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FLEXO Magazine : March 2013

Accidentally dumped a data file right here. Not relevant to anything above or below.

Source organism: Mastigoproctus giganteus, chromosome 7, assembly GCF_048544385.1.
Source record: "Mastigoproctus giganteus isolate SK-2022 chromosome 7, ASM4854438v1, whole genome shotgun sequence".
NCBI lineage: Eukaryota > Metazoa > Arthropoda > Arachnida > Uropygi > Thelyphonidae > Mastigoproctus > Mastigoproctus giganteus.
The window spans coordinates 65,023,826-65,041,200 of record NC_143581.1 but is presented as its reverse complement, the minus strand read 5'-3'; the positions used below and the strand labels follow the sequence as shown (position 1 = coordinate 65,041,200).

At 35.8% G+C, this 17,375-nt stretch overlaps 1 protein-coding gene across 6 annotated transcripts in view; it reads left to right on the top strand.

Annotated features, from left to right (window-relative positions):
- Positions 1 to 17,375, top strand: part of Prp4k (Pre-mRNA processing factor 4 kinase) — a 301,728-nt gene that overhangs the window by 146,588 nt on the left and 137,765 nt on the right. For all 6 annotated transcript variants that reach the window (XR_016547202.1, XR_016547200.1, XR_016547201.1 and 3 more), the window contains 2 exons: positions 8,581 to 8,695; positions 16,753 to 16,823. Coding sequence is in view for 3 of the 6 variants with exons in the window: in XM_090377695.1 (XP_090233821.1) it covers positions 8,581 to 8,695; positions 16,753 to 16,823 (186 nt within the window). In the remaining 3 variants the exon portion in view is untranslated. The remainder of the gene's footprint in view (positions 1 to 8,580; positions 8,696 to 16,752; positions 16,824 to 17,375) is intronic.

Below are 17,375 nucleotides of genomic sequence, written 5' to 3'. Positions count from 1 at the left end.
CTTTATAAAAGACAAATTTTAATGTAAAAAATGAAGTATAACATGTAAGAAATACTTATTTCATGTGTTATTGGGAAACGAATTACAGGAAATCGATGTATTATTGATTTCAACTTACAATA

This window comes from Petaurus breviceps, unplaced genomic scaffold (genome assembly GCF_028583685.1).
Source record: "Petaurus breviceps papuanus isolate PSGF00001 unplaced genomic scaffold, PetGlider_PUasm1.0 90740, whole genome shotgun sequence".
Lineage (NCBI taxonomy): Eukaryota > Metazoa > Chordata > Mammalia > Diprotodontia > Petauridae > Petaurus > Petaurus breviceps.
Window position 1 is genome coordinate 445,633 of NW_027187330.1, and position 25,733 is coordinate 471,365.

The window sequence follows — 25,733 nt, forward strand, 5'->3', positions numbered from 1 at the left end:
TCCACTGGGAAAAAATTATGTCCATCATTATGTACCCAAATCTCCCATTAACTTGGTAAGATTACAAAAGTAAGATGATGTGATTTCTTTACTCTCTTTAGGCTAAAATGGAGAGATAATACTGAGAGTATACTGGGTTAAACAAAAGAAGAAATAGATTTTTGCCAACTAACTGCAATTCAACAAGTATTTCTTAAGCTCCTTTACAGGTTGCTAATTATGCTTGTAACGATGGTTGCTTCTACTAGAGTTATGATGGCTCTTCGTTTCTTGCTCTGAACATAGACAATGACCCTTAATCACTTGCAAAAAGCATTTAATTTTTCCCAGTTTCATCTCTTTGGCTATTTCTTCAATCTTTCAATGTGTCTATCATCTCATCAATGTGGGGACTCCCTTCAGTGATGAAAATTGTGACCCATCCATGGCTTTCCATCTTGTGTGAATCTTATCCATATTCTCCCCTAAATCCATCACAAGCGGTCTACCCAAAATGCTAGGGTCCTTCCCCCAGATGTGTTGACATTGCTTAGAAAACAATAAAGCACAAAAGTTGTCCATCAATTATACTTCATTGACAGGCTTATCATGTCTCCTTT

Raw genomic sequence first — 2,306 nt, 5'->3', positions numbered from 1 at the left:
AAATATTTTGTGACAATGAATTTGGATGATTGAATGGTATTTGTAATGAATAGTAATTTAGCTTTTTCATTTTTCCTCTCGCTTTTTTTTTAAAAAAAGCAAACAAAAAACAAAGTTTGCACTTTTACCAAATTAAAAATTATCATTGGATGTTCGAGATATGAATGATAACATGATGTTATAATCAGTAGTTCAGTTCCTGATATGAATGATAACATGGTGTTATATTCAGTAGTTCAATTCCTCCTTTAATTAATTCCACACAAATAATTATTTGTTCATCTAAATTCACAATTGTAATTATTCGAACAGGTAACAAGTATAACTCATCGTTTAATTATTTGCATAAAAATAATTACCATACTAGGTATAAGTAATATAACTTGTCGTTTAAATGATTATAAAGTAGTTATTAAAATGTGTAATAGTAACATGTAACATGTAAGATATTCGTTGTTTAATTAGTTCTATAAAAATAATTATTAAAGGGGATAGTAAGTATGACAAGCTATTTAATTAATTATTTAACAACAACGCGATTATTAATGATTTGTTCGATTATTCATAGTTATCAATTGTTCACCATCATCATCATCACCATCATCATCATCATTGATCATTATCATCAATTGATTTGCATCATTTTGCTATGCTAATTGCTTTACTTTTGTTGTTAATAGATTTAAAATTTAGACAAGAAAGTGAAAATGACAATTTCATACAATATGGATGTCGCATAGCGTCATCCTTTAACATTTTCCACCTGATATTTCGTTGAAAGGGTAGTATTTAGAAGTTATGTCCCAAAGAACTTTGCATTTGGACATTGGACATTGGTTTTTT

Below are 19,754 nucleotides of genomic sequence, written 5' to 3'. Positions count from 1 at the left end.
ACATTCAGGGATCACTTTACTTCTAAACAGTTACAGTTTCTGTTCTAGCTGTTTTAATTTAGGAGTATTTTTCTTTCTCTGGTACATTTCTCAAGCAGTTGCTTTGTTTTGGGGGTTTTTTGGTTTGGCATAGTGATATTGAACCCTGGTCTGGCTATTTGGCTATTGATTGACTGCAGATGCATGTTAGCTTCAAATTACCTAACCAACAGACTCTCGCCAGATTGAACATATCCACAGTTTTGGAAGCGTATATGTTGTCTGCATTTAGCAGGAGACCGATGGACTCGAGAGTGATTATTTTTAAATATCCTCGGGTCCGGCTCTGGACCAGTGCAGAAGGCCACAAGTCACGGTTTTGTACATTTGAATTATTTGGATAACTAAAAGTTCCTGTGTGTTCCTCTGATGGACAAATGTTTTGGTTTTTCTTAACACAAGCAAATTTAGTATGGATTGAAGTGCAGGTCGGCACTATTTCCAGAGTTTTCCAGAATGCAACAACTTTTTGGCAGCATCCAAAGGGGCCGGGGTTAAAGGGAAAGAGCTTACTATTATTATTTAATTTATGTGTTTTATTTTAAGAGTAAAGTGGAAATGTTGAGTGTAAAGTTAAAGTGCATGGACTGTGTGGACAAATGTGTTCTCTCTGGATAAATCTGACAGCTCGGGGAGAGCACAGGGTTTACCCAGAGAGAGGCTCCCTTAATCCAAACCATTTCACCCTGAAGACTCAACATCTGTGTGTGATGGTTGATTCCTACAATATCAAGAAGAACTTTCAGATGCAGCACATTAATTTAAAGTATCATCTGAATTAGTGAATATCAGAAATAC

Taking a step back with one eye on the wide web platform and one eye on narrow web allows for a very interesting machine design approach. It creates a project not centered on developing bleeding edge technology, but merging robust proven technology from two similar industries that never both- ered to look at each other that closely. The result is a machine platform designed from the ground up with the sole purpose of being efficient and profitable. NEW SPEC The wide web industry doesn’t even turn its head at machine specs like 1,000 fpm, 32-in wide web, color-to-color registration of +/- .0 03 -in to .005-in, gearless servo technology, and automatic job setup systems. To the narrow web world these are all dreams... that have now become reality. These specs, as well as many other features mentioned below, com- pletely change the game and the return on investment model that has been accepted in the narrow web industry. No longer does the operator need to bounce around the machine monitoring and adjusting. Automation allows certain systems to be set to “cruise control” while the operator fo- cuses on other things. DECK CONTROL Line shafts and hand knobs are a thing of the past. Control technology has advanced to the point where the machine may have hit the peak of low maintenance safe operation. Using direct drive servo motors, the print mandrel now has become part of the motor. No gears, belts, pulleys or flex couplings are needed. This means no routine maintenance and industry leading print registration. Add five axis of precision control motors with integrated absolute feedback per color deck and you have the foundation required for hands-free automation and push-button control. INK SYSTEM “Set it and forget it.” A phrase made famous by the info- mercial industry definitely applies here. Having a closed loop ink flow system, utilizing automatic viscosity control, peristaltic pumps, and a force controlled doctor chamber ensure the ink flow is maintained per specification, automatically. A flexible system capable of running solvent, water based, or UV inks, or a combination of some at the same time, allows for more production options and print capabilities. Adapting the force-loaded doctor chambers from the wide web industry offers a huge waste saving advantage. Now air cylinders maintain the doctor blade force to the optimal setting, versus an operator turning a knob and guessing. This extends the blade life by as much as 50 percent, which converts to more run time and less consumable component waste. Visual indicators alert the operator when the blades are getting low, instead of an ink leak doing the same. When it’s time to transition to the next job, an automatic wash-up mode (also borrowed from the wide web product line) kicks in and cleans up for the operator in less than five minutes. Take that Ron Popeil. DRYER SYSTEM Running at 1,000 fpm requires a high performing dryer system, but not when the system was originally designed to run 2,500 fpm on a 75-in wide web. Scaling down is all that’s required, but all the performance benefits still remain. The ELS-Max in-line press as it typically looks. www.flexography.org March 2013 FLEXO 49